“Flowers!” My front yard has flowers! I may have physically skipped a little when I saw that. Three tiny bunches of purple flowers. I leaned down a bit. Were they lavender? They looked like lavender. Where does lavender usually grow? How wonderful that we have flowers!
Then I felt it.
I don’t know how long they had been standing there or what they thought of me leaning over flowers I didn’t plant with a beaming smile on my face. Who knows, I could have been talking to myself because of how excited I was. But I looked up because I felt their eyes. Two ladies smiling and staring in front of the driveway next to the one that was now mine. I was already smiling (probably like a fool) so I waved back and started walking towards them as they began to walk towards me.
I guess I didn’t think I would feel it so quickly – the being watched feeling. We have always lived at least 20 minutes from post – at least. We like the separation. I could lie and say my husband is the only one who likes the separation but I don’t mind it either. I think it helps to find a balance – at least for our family. To live on post was a BIG decision for our small family but one that we both believe is best this time around. The benefits will greatly outweigh the rest.
As I talked to these two, very nice women, watched the interaction between people in our very busy and youthful village and really opened my eyes my chest felt heavy. My mind was starting to panic. I felt suffocated.
I was the new girl – and clearly very much the new girl – and I wasn’t used to it. To make it harder, nearly everyone on my street is with the same aviation unit and were also all together at their previous OCONUS location. They were all the first families into this village of new houses and some had been together for years – a lifetime in the military realm. All of their husbands were home. Talk about outsider. It just about knocked me over how out-of-place I felt.
Since I arrived here, I have experienced nothing but kindness from people. The guard gate who let me through when I didn’t know I needed a special pass. The ladies at CYS who walked me through the deployment benefits and told me the ins and outs of how to get things I needed. The patient women at the housing office who waited an hour for me to get in touch with my husband to have him walk through getting additional paperwork over the phone. The soldier at the main gate who saw my Louisiana Temporary Tag and talked with me a moment about his hometown which is the same as the one I love and just left. The two ladies who talked with me and told me why the satellite is better than the cable and why they don’t paint their houses and how silly I was to paint mine and where they have been before. Everyone has been so kind.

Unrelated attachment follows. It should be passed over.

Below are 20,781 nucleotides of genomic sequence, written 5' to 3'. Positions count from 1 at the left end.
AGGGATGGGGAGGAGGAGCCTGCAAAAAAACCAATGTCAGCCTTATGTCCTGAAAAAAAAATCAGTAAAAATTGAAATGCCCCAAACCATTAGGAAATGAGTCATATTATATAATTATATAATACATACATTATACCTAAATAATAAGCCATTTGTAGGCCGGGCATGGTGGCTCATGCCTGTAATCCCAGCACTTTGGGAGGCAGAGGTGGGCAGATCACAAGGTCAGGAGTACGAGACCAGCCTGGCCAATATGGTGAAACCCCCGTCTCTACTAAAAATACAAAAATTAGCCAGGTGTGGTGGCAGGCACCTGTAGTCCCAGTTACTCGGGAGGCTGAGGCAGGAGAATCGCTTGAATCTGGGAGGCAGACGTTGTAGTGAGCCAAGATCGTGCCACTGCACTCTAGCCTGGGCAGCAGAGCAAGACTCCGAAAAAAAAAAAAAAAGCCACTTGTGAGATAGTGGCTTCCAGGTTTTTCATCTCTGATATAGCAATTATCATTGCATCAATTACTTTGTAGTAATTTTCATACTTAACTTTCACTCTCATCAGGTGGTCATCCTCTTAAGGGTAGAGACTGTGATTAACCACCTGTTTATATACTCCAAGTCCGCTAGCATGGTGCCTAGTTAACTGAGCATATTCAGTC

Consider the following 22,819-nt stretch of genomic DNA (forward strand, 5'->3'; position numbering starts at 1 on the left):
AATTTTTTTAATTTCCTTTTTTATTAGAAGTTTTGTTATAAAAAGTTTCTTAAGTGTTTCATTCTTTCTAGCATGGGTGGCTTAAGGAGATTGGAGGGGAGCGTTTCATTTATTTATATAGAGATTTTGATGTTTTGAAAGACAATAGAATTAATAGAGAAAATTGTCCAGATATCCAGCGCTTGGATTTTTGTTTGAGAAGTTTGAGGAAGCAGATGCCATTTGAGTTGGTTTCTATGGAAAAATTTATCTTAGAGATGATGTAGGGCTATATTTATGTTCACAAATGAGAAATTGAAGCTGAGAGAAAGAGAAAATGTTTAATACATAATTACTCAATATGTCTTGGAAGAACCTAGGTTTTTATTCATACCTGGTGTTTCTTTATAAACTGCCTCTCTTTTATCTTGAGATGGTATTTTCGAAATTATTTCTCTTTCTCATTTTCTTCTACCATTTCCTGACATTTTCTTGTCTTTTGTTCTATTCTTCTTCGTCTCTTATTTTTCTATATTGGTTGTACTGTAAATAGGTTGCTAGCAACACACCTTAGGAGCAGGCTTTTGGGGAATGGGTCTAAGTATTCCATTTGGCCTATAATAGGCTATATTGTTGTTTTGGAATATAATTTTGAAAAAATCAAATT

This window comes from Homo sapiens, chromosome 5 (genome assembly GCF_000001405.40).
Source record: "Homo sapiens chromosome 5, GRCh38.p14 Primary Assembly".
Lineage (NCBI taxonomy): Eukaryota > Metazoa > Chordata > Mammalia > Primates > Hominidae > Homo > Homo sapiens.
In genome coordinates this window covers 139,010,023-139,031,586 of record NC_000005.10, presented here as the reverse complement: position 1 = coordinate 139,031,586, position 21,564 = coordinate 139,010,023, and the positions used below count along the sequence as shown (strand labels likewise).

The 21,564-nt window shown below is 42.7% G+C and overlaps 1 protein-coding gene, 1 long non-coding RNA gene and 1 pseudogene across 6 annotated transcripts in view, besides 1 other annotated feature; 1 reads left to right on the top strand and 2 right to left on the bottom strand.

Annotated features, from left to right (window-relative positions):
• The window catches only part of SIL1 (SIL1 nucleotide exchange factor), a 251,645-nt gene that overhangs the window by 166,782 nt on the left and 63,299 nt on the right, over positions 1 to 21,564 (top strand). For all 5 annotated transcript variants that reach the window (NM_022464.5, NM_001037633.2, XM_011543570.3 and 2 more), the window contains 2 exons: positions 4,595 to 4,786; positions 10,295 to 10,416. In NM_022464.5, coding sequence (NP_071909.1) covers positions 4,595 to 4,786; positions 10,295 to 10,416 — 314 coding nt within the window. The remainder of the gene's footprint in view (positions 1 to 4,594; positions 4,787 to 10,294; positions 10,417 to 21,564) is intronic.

But I still feel like a fish in a fishbowl.
I know that this will be an adjustment – more than I probably realized – because right now I am the new girl in a place where everyone knows everyone and there really isn’t anyway around it.
And so tomorrow I will open my uncovered windows and climb my ladder and paint despite how “impractical” it is. Tomorrow I will buy a watering can and in a few days I will research care for lavender. I will buy a flagpole holder and ask permission to mount it on the column on my house because I believe it belongs there. I will continue to move forward while people smile and wave and watch.
And I will live in the fishbowl, one day at a time, and somehow I will make it home.